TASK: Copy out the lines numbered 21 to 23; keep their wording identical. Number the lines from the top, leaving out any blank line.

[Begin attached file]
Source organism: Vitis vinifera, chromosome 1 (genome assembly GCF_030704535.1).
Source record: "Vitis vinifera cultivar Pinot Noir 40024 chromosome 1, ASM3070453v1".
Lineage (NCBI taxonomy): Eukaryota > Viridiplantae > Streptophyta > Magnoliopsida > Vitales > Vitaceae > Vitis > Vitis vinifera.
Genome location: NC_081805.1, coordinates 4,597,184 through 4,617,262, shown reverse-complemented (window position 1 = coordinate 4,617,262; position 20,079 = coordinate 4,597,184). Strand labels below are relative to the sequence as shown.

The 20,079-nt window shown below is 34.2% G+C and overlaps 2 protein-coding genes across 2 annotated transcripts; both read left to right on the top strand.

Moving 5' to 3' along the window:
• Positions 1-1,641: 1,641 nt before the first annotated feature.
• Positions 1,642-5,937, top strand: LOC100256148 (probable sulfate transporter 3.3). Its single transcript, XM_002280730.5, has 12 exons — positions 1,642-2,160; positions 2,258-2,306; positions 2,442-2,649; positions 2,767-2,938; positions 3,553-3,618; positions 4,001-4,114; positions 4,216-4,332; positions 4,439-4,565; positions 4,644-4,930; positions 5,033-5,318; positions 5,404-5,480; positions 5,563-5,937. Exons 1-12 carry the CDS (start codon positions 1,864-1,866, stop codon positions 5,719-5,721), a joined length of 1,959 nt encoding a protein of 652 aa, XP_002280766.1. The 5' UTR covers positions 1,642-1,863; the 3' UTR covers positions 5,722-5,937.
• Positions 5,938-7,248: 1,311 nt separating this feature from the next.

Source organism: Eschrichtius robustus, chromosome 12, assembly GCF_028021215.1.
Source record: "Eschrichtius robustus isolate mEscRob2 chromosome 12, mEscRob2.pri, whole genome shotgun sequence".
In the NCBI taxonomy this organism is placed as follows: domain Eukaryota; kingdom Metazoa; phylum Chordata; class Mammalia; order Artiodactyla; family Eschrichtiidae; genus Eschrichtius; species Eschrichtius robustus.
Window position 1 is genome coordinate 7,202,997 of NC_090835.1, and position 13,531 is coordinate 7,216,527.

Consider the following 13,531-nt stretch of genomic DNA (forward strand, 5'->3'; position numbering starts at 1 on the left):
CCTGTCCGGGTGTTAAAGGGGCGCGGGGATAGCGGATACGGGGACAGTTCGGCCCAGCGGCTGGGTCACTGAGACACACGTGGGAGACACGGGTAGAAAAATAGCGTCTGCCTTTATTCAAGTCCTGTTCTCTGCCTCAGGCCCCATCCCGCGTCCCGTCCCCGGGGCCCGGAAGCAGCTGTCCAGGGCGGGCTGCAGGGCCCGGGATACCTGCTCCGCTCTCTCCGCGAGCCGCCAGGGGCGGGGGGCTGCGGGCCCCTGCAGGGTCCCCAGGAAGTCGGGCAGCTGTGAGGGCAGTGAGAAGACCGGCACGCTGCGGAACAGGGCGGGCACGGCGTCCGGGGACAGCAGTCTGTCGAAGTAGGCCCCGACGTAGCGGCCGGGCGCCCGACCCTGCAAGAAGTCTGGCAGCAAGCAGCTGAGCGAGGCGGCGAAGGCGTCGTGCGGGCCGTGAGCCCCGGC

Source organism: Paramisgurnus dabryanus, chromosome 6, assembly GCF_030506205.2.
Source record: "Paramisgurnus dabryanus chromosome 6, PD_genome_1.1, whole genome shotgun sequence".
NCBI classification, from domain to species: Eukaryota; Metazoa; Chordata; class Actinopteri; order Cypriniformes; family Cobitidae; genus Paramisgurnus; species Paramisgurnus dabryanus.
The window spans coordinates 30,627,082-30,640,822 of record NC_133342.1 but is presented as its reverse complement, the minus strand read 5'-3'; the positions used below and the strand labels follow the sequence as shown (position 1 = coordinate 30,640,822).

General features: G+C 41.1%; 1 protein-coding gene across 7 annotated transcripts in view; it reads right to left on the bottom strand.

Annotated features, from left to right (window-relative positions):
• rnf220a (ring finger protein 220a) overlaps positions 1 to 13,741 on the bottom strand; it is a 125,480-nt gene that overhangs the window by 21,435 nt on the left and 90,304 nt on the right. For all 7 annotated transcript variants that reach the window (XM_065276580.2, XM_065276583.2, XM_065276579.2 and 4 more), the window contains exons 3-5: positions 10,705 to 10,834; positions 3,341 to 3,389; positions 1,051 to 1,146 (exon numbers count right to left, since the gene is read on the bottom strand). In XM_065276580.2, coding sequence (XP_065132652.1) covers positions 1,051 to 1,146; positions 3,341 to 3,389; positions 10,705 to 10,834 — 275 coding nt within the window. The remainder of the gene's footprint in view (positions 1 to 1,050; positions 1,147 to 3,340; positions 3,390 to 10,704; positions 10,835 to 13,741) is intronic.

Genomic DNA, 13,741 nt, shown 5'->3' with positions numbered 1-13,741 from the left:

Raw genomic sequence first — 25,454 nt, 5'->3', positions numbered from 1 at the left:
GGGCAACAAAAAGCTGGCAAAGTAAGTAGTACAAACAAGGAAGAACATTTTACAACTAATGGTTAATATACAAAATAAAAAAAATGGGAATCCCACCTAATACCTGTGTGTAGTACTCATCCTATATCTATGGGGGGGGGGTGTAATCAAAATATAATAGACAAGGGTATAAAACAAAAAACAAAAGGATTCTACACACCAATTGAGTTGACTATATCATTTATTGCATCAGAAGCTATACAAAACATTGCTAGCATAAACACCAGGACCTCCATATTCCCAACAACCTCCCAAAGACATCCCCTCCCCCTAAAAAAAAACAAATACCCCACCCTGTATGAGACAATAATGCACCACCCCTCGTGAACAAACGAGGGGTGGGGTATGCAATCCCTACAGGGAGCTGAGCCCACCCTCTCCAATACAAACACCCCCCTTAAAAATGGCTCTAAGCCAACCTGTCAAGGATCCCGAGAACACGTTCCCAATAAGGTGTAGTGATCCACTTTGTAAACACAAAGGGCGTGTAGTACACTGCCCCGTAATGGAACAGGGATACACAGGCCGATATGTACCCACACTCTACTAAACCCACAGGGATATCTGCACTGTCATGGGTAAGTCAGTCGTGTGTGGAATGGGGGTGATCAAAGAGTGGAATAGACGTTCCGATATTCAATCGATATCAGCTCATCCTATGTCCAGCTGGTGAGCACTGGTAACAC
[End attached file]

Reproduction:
Annotated features, from left to right (window-relative positions):
• rnf220a (ring finger protein 220a) overlaps positions 1 to 13,741 on the bottom strand; it is a 125,480-nt gene that overhangs the window by 21,435 nt on the left and 90,304 nt on the right. For all 7 annotated transcript variants that reach the window (XM_065276580.2, XM_065276583.2, XM_065276579.2 and 4 more), the window contains exons 3-5: positions 10,705 to 10,834; positions 3,341 to 3,389; positions 1,051 to 1,146 (exon numbers count right to left, since the gene is read on the bottom strand). In XM_065276580.2, coding sequence (XP_065132652.1) covers positions 1,051 to 1,146; positions 3,341 to 3,389; positions 10,705 to 10,834 — 275 coding nt within the window. The remainder of the gene's footprint in view (positions 1 to 1,050; positions 1,147 to 3,340; positions 3,390 to 10,704; positions 10,835 to 13,741) is intronic.

Genomic DNA, 13,741 nt, shown 5'->3' with positions numbered 1-13,741 from the left: